Get back more than the bearing
When a bearing restorer disassembles and inspects your bearing, he often learns something you should know — why the bearing failed. It’s like your right to look at your doctor’s medical records on you. Bearings can fail for any of many reasons, and some leave telltale signs.
Mr. Phillips notes that, besides normal fatigue failure at the end of a bearing’s natural life (which many experts feel causes no more than 10 to 30% of all bearing failures), these are common causes of bearing failure:
• Defective bearing seats on shafts and in housings.
• Poor mounting practice.
• Incorrect shaft and housing fits.
• Inadequate lubrication.
• Ineffective sealing.
• Vibration while the bearing is idle.
• Electric current passing through the bearing.
• Line corrosion due to extended idle periods.
“How many of these conditions exist in your plant?” asks Mr. Phillips. “Rooting them out and correcting them now can add years of extra life to your bearings.”
Mr. Phillips also offers the following symptoms of life-threatening bearing-system ailments. He counsels that knowing them can help spot a problem before it becomes unmanageable — and costly. Symptoms are in bold-faced type.
Noisy bearing. Often results from inadequate lubrication, contaminants in bearing housing, or misaligned seals.
Overheated bearing. Often results from plugged oil-return holes; insufficient lubricant; bearing loose on shaft; or parallel or angular misalignment of shaft.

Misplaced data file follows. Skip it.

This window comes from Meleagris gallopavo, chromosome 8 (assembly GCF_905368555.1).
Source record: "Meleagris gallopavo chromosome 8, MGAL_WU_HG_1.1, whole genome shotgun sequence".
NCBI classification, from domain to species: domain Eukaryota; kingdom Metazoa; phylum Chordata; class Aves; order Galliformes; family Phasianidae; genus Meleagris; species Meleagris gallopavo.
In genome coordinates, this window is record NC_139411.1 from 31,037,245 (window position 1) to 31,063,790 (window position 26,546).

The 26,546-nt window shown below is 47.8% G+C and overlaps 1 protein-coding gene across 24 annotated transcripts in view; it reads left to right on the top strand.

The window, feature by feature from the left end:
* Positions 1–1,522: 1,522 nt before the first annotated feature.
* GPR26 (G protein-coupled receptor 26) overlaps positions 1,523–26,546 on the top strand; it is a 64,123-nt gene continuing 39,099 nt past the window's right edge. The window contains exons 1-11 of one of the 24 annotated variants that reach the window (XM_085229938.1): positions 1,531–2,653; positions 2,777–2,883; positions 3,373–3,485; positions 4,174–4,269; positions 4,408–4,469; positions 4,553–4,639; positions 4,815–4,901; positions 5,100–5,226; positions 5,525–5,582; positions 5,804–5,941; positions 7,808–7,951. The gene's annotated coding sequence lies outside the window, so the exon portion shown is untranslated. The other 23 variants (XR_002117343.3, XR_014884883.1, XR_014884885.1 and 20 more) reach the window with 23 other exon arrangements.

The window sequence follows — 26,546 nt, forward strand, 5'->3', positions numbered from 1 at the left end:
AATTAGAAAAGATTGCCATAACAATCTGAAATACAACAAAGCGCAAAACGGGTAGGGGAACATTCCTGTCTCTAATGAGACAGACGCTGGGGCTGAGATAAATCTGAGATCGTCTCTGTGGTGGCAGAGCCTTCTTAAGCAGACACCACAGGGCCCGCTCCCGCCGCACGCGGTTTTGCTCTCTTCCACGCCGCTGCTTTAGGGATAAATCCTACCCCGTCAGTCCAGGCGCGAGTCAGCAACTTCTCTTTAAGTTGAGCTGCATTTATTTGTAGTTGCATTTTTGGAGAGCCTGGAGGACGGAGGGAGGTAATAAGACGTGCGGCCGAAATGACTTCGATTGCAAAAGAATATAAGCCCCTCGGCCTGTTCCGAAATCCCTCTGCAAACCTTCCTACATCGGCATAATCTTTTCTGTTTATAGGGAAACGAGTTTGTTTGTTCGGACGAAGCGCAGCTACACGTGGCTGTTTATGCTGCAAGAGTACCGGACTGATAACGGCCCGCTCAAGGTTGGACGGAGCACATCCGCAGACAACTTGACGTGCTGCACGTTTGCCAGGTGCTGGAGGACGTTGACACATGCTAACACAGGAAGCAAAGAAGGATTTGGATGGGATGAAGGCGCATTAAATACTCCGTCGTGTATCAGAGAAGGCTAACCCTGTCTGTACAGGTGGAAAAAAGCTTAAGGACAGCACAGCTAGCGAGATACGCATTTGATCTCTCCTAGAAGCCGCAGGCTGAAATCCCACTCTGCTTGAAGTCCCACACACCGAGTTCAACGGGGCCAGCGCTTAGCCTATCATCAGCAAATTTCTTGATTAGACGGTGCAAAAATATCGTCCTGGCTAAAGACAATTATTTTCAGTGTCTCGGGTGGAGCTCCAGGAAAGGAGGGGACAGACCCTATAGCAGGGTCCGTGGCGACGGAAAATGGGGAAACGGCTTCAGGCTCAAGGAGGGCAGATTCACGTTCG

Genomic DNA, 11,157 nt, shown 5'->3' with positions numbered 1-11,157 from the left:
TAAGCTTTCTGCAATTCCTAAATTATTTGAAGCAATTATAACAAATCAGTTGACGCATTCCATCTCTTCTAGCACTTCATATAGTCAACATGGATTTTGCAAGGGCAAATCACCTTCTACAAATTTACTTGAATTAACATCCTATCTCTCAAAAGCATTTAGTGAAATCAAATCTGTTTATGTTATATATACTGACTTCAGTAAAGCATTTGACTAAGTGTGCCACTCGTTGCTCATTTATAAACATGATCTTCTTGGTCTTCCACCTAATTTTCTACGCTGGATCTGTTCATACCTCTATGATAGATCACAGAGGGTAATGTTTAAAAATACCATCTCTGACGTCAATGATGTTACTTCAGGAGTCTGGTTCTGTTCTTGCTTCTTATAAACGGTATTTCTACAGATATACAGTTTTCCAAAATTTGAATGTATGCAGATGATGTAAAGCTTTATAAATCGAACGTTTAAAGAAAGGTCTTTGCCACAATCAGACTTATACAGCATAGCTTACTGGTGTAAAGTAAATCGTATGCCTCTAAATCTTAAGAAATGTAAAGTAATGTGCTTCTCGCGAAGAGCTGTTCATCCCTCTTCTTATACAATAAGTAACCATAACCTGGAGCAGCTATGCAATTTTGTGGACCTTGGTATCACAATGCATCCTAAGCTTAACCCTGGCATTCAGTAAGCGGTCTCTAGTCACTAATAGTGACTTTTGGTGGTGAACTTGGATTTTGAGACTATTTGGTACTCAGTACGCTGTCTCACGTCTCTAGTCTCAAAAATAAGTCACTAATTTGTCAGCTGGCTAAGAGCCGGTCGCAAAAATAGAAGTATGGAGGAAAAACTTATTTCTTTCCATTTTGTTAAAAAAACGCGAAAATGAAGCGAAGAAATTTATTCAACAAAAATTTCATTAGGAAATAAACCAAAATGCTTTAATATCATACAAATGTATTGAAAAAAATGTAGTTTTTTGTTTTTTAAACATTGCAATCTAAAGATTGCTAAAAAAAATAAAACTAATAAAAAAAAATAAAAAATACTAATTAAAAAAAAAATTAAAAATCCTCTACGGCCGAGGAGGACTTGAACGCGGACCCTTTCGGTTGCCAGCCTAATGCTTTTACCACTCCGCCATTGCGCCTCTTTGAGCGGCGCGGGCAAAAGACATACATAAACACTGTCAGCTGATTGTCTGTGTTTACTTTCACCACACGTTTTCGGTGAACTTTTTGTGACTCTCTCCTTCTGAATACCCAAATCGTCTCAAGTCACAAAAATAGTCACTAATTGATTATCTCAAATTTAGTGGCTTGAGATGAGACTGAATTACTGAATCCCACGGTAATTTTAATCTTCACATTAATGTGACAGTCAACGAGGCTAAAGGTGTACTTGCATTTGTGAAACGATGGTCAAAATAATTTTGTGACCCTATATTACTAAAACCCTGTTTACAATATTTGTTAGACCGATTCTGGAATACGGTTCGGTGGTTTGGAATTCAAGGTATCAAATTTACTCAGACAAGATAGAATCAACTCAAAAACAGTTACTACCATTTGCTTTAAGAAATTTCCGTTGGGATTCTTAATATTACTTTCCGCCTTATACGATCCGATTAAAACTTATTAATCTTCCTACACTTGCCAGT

Vibrating bearing. Often results from foreign matter acting as an abrasive; a flat on a roller due to skidding; excessive bearing internal clearance; or unbalanced loading.
“This is a list of common problems and symptoms,” cautions Mr. Phillips, “and is by no means comprehensive — There are other dangers that lurk in a mill or factory, and these are often hard to spot. Let’s face it — mills are noisy places, making it hard to hear a noise or feel a vibration. Sometimes, just getting at your bearings can be tricky, and even the best maintenance plans have a hard time stopping insidious contamination or making up for grueling production schedules.” Like the wise and solemnly pleasant undertaker, he adds: “So, chances are, you will some day have to deal with a worn or damaged bearing.”
To dig deeper
These other articles on bearing failure and restoration have appeared in recent issues of PTD:
1. “Logical Failure Analysis in Rolling-Element Bearings,” 10/92, p. 22.
2. “Oil Filtration Affects Bearing Life,” 8/91, p. 65.
3. “Can Press Fit Affect Bearing Life?” 7/90, p. 33.
4. “Remanufacturing Puts New Life Into Big Bearings,” 6/90, p. 23.
5. “How Much Life in a Restored Bearing?” 10/89, p. 109.
6. “Ruination: An Idle Bearing is the Devil’s Workshop,” 6/89, p. 19.